It’s hard to believe how recently it was and how strongly it was believed that Rick Perry was the frontrunner in the race for the Repub nomination for prez. Perry may yet recover. I don’t do predictions. But he did nothing to help himself at last night’s all-economy debate. He was mostly invisible and when he did have the floor, he was as bad as ever, and the current Perry buzz is around the question: “After another bad debate, Is Perry finished?”
Substantial elements of the Republican base are determined to find someone other than Mitt Romney to nominate for president. But whoever becomes the leader of the anybody-but-Romney ticket never seems to last. Donald Trump was a joke. Minnesota’s own Tim Pawlenty and Michele Bachmann each had their moment as the designated Romney-slayer. Journalists who wrote wait-till-you-get-a-load-of-Jon-Huntsman pieces are a little embarrassed. Etc. Etc.
Last night was Herman Cain’s big moment. He is fun to watch and sticks out in the crowd with his sense of humor, his CEO-philosophizing, his knack for at least seeming to give specific answers when the others are dodging, and of course, his bold 9-9-9 tax plan.
(If you feel ready to focus on the details – and in many cases absence of detail – in the 9-9-9 plan, this piece by a serious Republican economic thinker will raise the right questions.)
Reading around the web this morning, I find the reviews are mixed as to how Cain did. But the punditocracy is unanimous that Romney continues to be the master of this domain. Not funny. Not likeable. Not excitable. But relatively coherent and presidential.
The idea of focusing an entire debate on the economy struck me as a good one, and I haven’t given up on the idea, but looking back on last night I don’t have a coherent understanding of what the Republican field wants to do to improve the – you know, what’s that thing? – the economy, other than make Barack Obama a one – term – president.
A few moments I noted during the debate:
Newt Gingrich wants to rehabilitate the charge that Obamacare includes “death panels.”
Bachmann still claims that Obama’s real secret plan — based on something she claims to have heard him mutter at a meeting — is to let Medicare collapse and be replaced by Obamacare for the seniors. Bachmann also said that being a federal tax lawyer is “what I do for a living.” Bachmann is 55 and spent four years as an IRS lawyer. Later, she said she spent her whole life in the private sector. Government lawyer, foster mother paid by the state, state senator, congresswoman.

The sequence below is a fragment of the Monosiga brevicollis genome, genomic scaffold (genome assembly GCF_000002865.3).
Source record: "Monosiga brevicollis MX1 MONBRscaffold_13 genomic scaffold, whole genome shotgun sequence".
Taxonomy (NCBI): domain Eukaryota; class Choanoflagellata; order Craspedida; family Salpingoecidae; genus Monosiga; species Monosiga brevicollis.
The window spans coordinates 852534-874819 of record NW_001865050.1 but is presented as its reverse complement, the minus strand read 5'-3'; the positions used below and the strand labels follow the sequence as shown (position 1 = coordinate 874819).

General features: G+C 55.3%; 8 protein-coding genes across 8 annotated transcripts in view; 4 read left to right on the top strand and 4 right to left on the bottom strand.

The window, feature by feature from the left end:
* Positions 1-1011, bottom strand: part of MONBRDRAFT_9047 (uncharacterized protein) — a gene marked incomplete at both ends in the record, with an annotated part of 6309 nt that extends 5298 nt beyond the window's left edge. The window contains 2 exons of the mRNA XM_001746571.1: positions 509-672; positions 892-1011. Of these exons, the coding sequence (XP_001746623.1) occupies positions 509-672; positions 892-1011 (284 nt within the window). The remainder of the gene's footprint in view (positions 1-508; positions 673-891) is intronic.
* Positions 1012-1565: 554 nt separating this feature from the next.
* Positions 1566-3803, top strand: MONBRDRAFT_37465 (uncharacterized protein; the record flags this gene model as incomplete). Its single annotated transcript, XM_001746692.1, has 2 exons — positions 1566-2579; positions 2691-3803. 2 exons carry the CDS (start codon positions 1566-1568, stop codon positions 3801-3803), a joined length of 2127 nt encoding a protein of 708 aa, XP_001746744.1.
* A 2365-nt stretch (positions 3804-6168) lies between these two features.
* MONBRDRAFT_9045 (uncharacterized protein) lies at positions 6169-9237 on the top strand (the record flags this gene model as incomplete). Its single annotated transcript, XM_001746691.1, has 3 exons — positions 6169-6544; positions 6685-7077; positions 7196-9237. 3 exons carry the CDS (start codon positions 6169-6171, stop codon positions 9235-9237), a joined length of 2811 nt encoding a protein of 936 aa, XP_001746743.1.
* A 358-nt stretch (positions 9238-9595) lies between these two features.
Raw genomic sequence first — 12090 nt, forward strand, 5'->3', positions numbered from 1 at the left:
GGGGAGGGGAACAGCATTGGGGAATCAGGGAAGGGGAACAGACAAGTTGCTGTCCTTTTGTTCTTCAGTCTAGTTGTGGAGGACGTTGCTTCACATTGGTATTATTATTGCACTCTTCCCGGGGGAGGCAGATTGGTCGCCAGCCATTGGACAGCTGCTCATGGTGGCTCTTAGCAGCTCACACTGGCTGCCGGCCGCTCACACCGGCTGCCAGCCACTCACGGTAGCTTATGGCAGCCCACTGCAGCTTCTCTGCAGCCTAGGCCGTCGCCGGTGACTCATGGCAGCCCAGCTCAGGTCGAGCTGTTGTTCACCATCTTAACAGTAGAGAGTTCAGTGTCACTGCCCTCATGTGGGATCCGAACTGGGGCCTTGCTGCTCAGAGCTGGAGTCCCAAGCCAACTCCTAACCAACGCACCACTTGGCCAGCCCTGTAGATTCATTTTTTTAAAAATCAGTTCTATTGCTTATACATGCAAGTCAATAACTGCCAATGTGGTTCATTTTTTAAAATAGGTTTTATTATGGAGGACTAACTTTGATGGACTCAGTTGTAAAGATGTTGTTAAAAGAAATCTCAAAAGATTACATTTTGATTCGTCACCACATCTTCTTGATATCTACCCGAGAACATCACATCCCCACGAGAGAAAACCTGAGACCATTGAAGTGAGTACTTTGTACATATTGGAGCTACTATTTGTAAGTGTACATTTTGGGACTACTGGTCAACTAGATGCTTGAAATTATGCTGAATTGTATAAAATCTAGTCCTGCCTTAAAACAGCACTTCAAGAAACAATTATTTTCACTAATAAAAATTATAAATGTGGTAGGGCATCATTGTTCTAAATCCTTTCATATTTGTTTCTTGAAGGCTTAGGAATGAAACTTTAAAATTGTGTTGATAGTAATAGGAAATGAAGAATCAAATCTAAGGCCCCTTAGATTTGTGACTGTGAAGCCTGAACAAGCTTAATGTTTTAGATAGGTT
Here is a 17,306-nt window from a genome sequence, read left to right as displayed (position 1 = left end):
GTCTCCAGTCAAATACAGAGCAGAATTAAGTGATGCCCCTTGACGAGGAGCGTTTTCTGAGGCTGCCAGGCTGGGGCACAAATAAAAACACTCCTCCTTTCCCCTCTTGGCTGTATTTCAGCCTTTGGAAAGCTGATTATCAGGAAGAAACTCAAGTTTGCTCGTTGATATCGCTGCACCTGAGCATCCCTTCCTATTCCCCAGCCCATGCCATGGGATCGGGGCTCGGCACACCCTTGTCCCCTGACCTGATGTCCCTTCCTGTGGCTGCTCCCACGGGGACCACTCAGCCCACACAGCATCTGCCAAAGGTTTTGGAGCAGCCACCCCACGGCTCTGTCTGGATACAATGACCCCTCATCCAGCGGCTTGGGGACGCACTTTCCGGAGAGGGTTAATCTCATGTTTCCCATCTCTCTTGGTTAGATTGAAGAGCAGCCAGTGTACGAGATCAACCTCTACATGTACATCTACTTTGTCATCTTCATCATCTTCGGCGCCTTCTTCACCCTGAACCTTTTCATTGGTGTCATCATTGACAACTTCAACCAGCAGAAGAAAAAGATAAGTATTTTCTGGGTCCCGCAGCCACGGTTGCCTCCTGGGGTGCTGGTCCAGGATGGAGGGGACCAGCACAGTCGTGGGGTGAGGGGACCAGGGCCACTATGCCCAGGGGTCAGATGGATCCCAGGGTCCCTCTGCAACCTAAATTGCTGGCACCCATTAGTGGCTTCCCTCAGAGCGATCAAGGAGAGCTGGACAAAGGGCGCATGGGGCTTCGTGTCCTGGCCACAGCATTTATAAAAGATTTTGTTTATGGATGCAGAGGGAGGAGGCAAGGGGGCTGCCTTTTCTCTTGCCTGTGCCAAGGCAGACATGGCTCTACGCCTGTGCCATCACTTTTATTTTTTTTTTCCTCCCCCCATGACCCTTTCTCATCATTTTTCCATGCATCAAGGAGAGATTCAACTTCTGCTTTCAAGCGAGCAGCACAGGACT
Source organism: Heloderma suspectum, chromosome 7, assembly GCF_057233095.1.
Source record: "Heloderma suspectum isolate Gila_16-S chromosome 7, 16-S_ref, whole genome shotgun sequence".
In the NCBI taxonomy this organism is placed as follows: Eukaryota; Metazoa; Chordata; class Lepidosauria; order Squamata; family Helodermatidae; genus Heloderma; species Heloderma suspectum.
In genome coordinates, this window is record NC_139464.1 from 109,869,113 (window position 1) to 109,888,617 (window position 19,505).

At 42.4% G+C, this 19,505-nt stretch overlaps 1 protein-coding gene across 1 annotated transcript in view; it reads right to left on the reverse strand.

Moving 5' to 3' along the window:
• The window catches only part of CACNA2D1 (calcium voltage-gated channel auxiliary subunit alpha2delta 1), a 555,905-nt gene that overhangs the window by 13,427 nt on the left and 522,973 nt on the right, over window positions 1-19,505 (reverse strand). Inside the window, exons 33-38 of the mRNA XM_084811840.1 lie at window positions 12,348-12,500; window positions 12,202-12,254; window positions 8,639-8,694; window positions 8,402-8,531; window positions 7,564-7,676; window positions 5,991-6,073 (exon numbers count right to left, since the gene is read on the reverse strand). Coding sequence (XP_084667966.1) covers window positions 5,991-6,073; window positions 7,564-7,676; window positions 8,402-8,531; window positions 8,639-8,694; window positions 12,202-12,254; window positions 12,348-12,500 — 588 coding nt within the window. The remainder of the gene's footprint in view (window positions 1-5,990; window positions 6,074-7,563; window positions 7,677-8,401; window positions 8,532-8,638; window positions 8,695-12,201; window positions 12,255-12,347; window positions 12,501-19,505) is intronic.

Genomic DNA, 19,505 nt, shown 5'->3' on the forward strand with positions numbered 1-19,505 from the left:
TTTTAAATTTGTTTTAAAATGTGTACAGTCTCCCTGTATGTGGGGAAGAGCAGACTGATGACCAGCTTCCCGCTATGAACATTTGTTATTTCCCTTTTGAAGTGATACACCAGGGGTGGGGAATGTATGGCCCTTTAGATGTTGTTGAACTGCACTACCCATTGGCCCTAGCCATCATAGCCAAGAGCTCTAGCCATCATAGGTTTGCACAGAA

Huntsman wants less invasive background checks on candidates for high government positions. (Huntsman’s line that when he heard Herman Cain had a 9-9-9, he thought it was the price of a pizza was a good gag. His other effort, to make a light reference to the recent round of Mormon-bashing, was a small disaster for him, but I give him credit for trying.)
Cain, who understands the importance of simplicity in marketing, faults Romney for having a 59-point plan on the economy, and suggested that Romney can’t name all the points. Romney’s reply that simple answers are nice but often inadequate, was an adult moment.
Here’s a taste of Andrew Sullivan’s live blog of the debate:
“8.11 pm. Gingrich wants to throw Chris Dodd and Barney Frank in jail. And then he’s railing against Ben Bernanke’s ‘secret power.’ Wow. You begin to see the entire alternative universe. The federal government created credit default swaps and the recession. So far, this is actually an interesting conflict between the liberal intelligentsia of Bloomberg and the WaPo meeting … well, aliens. The questions keep referring to a world that the candidates do not believe exists.”
Here’s Howard Kurtz with one of the more favorable reactions to Cain’s big night:
““The surprise of the evening was Herman Cain, and not just because he’s an able and colorful debater. The New Hampshire event cemented his status as a top-tier contender, as much of the conversation turned on his 9-9-9 plan, which includes a national sales tax. His rivals, with one eye on his surge in the polls, kept bringing up the plan. If you just dropped in from Mars, you’d assume the former pizza magnate was leading the field.”
And here’s Jonathan Chait with one of the less flattering reviews of Romney’s evening:
“Mitt Romney hewed to his constant strategy of turning every question into an over-the-top attack on President Obama, while limiting his exposure to unpopular policy proposals. Romney’s theory is that Republican primary voters are angry but uninformed and thus that the extreme conservatism they have displayed since 2009 reflects primal rage rather than any coherent worldview. He believes he can mollify them by satisfying their emotional animus toward Obama, while continuing to advocate policies that, in many cases, are identical to the president’s.
“Once again, Romney defended his Massachusetts health care plan by citing its reliance on private insurance, and the way it was designed to cover the uninsured without changing health care for the already-insured. This is exactly what Obama did, too. But, of course, by describing his plan in reasonable terms, Romney realizes that Republicans will conclude it must be different from the hated Obamacare, which is based on socialism and death panels. Romney’s contempt for his electorate continues to endear him to me.”